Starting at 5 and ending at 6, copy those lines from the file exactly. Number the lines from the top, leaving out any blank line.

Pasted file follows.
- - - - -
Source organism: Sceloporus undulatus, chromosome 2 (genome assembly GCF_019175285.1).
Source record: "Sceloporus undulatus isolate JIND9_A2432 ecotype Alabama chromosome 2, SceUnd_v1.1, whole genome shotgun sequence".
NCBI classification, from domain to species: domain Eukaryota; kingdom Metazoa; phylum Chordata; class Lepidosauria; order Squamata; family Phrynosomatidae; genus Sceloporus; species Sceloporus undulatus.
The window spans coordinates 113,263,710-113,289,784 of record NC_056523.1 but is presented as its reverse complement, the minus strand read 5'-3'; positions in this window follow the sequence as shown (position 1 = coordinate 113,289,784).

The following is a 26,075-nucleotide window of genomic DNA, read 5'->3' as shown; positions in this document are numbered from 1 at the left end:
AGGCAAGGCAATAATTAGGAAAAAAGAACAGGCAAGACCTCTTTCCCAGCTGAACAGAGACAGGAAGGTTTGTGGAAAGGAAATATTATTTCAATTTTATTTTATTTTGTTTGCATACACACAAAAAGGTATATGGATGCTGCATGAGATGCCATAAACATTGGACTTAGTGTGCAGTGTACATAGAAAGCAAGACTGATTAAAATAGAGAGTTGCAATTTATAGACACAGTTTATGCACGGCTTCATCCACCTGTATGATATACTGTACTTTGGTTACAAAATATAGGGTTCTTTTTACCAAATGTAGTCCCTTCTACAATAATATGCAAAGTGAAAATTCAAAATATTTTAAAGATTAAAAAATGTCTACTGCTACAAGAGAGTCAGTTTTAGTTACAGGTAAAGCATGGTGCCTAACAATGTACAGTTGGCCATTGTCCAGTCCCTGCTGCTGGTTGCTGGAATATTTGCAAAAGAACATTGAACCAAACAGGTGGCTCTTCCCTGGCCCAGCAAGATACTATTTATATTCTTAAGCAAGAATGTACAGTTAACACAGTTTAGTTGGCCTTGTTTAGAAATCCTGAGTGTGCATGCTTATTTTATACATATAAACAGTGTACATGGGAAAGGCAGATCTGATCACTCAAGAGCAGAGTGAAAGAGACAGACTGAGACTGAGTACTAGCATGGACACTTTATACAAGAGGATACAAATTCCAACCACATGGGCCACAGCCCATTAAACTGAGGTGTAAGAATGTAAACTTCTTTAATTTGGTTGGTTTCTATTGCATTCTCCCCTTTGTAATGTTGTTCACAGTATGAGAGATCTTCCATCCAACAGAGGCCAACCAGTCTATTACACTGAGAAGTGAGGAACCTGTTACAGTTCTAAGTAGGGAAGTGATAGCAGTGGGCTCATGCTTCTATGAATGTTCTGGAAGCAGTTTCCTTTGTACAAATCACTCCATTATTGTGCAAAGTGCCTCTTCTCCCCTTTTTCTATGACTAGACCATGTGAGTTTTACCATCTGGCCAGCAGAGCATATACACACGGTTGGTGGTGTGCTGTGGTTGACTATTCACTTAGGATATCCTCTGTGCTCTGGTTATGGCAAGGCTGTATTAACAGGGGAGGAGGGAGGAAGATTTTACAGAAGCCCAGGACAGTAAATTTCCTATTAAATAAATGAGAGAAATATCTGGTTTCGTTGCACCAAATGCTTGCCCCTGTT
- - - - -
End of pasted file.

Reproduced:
The following is a 26,075-nucleotide window of genomic DNA, read 5'->3' as shown; positions in this document are numbered from 1 at the left end:
AGGCAAGGCAATAATTAGGAAAAAAGAACAGGCAAGACCTCTTTCCCAGCTGAACAGAGACAGGAAGGTTTGTGGAAAGGAAATATTATTTCAATTTTATTTTATTTTGTTTGCATACACACAAAAAGGTATATGGATGCTGCATGAGATGCCATAAACATTGGACTTAGTGTGCAGTGTACATAGAAAGCAAGACTGATTAAAATAGAGAGTTGCAATTTATAGACACAGTTTATGCACGGCTTCATCCACCTGTATGATATACTGTACTTTGGTTACAAAATATAGGGTTCTTTTTACCAAATGTAGTCCCTTCTACAATAATATGCAAAGTGAAAATTCAAAATATTTTAAAGATTAAAAAATGTCTACTGCTACAAGAGAGTCAGTTTTAGTTACAGGTAAAGCATGGTGCCTAACAATGTACAGTTGGCCATTGTCCAGTCCCTGCTGCTGGTTGCTGGAATATTTGCAAAAGAACATTGAACCAAACAGGTGGCTCTTCCCTGGCCCAGCAAGATACTATTTATATTCTTAAGCAAGAATGTACAGTTAACACAGTTTAGTTGGCCTTGTTTAGAAATCCTGAGTGTGCATGCTTATTTTATACATATAAACAGTGTACATGGGAAAGGCAGATCTGATCACTCAAGAGCAGAGTGAAAGAGACAGACTGAGACTGAGTACTAGCATGGACACTTTATACAAGAGGATACAAATTCCAACCACATGGGCCACAGCCCATTAAACTGAGGTGTAAGAATGTAAACTTCTTTAATTTGGTTGGTTTCTATTGCATTCTCCCCTTTGTAATGTTGTTCACAGTATGAGAGATCTTCCATCCAACAGAGGCCAACCAGTCTATTACACTGAGAAGTGAGGAACCTGTTACAGTTCTAAGTAGGGAAGTGATAGCAGTGGGCTCATGCTTCTATGAATGTTCTGGAAGCAGTTTCCTTTGTACAAATCACTCCATTATTGTGCAAAGTGCCTCTTCTCCCCTTTTTCTATGACTAGACCATGTGAGTTTTACCATCTGGCCAGCAGAGCATATACACACGGTTGGTGGTGTGCTGTGGTTGACTATTCACTTAGGATATCCTCTGTGCTCTGGTTATGGCAAGGCTGTATTAACAGGGGAGGAGGGAGGAAGATTTTACAGAAGCCCAGGACAGTAAATTTCCTATTAAATAAATGAGAGAAATATCTGGTTTCGTTGCACCAAATGCTTGCCCCTGTT